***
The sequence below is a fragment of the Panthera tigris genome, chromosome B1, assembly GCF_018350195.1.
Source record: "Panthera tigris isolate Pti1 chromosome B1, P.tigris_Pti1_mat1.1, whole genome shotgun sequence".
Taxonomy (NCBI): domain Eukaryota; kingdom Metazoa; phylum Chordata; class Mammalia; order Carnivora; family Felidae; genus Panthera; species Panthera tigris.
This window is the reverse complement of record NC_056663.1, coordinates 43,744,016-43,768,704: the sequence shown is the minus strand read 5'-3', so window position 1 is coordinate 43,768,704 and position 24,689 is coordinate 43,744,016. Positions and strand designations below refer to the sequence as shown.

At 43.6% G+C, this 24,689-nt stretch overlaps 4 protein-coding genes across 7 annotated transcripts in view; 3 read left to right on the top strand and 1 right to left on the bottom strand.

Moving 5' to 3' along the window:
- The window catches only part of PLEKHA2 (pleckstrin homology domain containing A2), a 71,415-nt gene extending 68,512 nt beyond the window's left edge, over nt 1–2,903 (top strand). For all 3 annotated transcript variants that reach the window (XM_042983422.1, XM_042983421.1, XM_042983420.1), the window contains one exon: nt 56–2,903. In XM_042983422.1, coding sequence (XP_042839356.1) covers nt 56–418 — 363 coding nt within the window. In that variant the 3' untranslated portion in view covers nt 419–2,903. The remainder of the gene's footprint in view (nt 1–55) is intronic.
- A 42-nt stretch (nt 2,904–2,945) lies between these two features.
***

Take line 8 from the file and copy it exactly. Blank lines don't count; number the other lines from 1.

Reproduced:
- A 42-nt stretch (nt 2,904–2,945) lies between these two features.